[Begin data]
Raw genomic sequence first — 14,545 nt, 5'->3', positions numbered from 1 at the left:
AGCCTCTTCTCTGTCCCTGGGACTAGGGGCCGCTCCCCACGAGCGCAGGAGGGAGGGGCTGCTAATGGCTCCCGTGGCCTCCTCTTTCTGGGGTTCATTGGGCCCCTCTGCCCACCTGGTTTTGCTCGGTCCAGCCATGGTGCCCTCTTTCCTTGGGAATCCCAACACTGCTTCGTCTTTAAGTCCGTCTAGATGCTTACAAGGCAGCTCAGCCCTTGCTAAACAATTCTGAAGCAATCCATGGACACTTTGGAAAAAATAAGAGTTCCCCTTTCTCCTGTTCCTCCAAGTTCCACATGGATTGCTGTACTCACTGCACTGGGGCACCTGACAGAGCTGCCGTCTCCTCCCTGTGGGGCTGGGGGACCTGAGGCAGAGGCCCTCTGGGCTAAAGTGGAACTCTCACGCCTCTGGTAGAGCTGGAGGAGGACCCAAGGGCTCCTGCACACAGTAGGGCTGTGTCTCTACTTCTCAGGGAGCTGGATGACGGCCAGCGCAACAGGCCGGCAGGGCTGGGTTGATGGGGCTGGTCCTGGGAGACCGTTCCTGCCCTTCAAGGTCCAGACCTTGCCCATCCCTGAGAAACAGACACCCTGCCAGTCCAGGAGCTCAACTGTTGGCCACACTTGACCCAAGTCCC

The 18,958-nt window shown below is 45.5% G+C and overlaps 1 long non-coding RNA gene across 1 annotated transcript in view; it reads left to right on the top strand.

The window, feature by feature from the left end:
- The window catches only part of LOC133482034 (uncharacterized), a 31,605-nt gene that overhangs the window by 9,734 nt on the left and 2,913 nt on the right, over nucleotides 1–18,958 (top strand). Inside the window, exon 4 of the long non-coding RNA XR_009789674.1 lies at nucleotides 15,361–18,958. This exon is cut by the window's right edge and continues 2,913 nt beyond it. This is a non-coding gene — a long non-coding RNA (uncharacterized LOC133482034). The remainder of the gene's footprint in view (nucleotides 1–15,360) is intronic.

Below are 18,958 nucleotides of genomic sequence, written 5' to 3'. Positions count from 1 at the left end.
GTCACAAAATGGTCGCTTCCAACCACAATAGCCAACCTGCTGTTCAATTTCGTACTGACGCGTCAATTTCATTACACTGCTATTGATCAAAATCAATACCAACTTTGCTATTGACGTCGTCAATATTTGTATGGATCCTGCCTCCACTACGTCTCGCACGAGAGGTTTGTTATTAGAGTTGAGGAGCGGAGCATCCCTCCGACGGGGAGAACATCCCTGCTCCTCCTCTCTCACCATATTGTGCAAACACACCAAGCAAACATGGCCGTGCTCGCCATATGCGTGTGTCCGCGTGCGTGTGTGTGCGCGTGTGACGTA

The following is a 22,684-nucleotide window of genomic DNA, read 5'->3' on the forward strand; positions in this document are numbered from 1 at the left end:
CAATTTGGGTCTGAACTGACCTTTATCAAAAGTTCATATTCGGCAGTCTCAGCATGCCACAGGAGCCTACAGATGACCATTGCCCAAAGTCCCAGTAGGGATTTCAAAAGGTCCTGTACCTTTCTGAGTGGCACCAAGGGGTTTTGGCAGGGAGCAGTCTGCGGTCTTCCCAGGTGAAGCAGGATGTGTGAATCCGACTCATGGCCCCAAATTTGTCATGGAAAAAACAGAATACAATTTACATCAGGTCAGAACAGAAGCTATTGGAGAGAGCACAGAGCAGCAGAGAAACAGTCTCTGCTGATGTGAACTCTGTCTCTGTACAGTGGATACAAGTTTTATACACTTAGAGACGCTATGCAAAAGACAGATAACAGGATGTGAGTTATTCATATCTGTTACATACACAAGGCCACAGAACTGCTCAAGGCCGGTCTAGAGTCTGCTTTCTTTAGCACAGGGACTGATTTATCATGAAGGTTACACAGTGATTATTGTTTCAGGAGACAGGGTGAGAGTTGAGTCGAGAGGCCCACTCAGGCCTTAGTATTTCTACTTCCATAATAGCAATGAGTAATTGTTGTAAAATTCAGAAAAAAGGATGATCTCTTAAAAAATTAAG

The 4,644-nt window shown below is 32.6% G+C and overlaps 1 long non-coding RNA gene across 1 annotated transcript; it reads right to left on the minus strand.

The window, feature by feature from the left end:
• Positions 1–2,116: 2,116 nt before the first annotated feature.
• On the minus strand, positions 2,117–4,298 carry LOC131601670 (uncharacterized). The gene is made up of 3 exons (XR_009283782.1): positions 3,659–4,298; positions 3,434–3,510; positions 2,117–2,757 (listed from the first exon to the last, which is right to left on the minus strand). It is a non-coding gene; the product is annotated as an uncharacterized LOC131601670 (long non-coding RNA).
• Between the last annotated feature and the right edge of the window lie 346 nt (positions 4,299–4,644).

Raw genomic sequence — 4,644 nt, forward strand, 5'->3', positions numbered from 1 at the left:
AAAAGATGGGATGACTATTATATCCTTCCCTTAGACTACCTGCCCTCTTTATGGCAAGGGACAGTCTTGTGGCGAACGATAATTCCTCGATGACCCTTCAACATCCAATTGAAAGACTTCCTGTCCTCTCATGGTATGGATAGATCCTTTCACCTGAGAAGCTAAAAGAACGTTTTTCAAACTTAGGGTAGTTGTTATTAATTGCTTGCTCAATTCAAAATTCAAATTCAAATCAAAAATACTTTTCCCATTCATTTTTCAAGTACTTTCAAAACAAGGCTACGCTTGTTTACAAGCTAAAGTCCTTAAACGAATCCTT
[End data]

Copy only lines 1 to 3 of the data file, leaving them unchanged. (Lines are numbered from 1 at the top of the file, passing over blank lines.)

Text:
Raw genomic sequence first — 14,545 nt, 5'->3', positions numbered from 1 at the left:
AGCCTCTTCTCTGTCCCTGGGACTAGGGGCCGCTCCCCACGAGCGCAGGAGGGAGGGGCTGCTAATGGCTCCCGTGGCCTCCTCTTTCTGGGGTTCATTGGGCCCCTCTGCCCACCTGGTTTTGCTCGGTCCAGCCATGGTGCCCTCTTTCCTTGGGAATCCCAACACTGCTTCGTCTTTAAGTCCGTCTAGATGCTTACAAGGCAGCTCAGCCCTTGCTAAACAATTCTGAAGCAATCCATGGACACTTTGGAAAAAATAAGAGTTCCCCTTTCTCCTGTTCCTCCAAGTTCCACATGGATTGCTGTACTCACTGCACTGGGGCACCTGACAGAGCTGCCGTCTCCTCCCTGTGGGGCTGGGGGACCTGAGGCAGAGGCCCTCTGGGCTAAAGTGGAACTCTCACGCCTCTGGTAGAGCTGGAGGAGGACCCAAGGGCTCCTGCACACAGTAGGGCTGTGTCTCTACTTCTCAGGGAGCTGGATGACGGCCAGCGCAACAGGCCGGCAGGGCTGGGTTGATGGGGCTGGTCCTGGGAGACCGTTCCTGCCCTTCAAGGTCCAGACCTTGCCCATCCCTGAGAAACAGACACCCTGCCAGTCCAGGAGCTCAACTGTTGGCCACACTTGACCCAAGTCCC

The 18,958-nt window shown below is 45.5% G+C and overlaps 1 long non-coding RNA gene across 1 annotated transcript in view; it reads left to right on the top strand.